Drones, or unmanned air systems, are changing the face of war in the 21st century, for combatants and civilians. We are used to a history of the RAF based on a narrative of the 'bravery of the few' with fighter pilot missions in the Battle of Britain seeing a mortality rate of 20% and a staggeringly higher rate for 'the many' of Bomber Command (over 50% of aircrew died on operations). But in the UK over the last fifteen years, an increasing number of air missions have been carried out remotely by drone.
The tasks these drones can carry out include targeted assassinations, bombings and intelligence-gathering, and the forces that deploy them claim to minimise the loss of life on both sides. These drones still have operators, who can be based thousands of miles away from the field of battle, but in future they may not need operators at all. What does operating drones mean for the mental health of the operators? What does it mean for the concept of bravery in battle? How does distance affect the chances of operations going wrong? What are the ethical challenges of unmanned warfare today? And how much harder will those challenges become in a future era of autonomous drones? Ultimately, how are the risks and realities of unmanned air power changing those that fight, those who command them, and those they target?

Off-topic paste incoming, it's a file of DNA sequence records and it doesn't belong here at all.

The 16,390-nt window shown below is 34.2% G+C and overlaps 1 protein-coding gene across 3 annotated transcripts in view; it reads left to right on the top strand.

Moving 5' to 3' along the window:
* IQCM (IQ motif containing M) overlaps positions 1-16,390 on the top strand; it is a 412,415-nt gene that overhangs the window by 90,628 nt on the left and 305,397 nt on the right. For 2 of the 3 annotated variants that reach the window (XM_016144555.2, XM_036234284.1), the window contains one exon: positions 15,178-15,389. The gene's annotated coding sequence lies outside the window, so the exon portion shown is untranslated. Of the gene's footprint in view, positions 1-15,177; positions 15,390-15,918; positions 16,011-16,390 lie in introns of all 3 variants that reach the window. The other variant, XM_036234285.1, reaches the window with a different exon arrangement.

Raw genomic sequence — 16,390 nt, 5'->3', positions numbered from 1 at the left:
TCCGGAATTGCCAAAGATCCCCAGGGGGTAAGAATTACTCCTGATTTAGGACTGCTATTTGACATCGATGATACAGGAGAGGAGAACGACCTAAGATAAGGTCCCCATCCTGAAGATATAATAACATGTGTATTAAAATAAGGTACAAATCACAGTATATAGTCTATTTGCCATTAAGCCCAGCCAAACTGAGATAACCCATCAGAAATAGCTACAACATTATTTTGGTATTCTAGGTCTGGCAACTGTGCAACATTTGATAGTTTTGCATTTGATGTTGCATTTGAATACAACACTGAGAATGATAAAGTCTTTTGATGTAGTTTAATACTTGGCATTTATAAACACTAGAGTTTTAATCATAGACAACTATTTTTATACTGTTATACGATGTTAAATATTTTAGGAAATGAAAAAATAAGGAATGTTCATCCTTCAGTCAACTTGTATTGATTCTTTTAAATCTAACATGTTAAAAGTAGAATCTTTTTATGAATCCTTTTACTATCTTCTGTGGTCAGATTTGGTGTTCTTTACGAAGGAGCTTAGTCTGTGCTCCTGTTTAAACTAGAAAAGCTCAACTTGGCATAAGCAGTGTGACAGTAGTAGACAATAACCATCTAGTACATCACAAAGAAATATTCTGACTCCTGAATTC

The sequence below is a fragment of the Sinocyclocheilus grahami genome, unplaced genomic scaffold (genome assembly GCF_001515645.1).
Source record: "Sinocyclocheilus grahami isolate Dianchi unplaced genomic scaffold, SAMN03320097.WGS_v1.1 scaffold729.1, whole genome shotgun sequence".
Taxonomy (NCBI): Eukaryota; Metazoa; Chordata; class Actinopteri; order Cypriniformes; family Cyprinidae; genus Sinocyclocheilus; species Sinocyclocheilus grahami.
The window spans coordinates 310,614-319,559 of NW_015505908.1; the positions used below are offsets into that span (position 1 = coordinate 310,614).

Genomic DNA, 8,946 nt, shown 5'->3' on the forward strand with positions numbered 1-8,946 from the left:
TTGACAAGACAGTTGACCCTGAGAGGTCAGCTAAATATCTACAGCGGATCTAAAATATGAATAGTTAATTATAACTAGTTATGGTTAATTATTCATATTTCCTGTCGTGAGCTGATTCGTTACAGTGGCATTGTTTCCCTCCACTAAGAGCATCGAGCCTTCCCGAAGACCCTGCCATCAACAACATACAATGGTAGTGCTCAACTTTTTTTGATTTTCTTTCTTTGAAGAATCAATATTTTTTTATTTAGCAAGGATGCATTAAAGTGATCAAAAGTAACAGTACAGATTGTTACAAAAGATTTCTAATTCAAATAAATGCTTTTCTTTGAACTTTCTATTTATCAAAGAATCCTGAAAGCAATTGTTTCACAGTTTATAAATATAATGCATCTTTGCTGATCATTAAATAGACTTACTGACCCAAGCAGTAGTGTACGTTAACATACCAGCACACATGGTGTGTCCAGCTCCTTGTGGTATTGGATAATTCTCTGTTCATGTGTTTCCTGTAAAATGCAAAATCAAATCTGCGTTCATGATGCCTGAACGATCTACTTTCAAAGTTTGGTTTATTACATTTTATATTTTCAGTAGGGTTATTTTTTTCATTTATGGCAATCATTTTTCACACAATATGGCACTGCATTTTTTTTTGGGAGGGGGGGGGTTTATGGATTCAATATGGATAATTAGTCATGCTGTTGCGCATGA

A lecture by Dr Sophy Antrobus MBE 11 November
The transcript and downloadable versions of the lecture are available from the Gresham College website: https://www.gresham.ac.uk/lectures-and-events/drone-warfare
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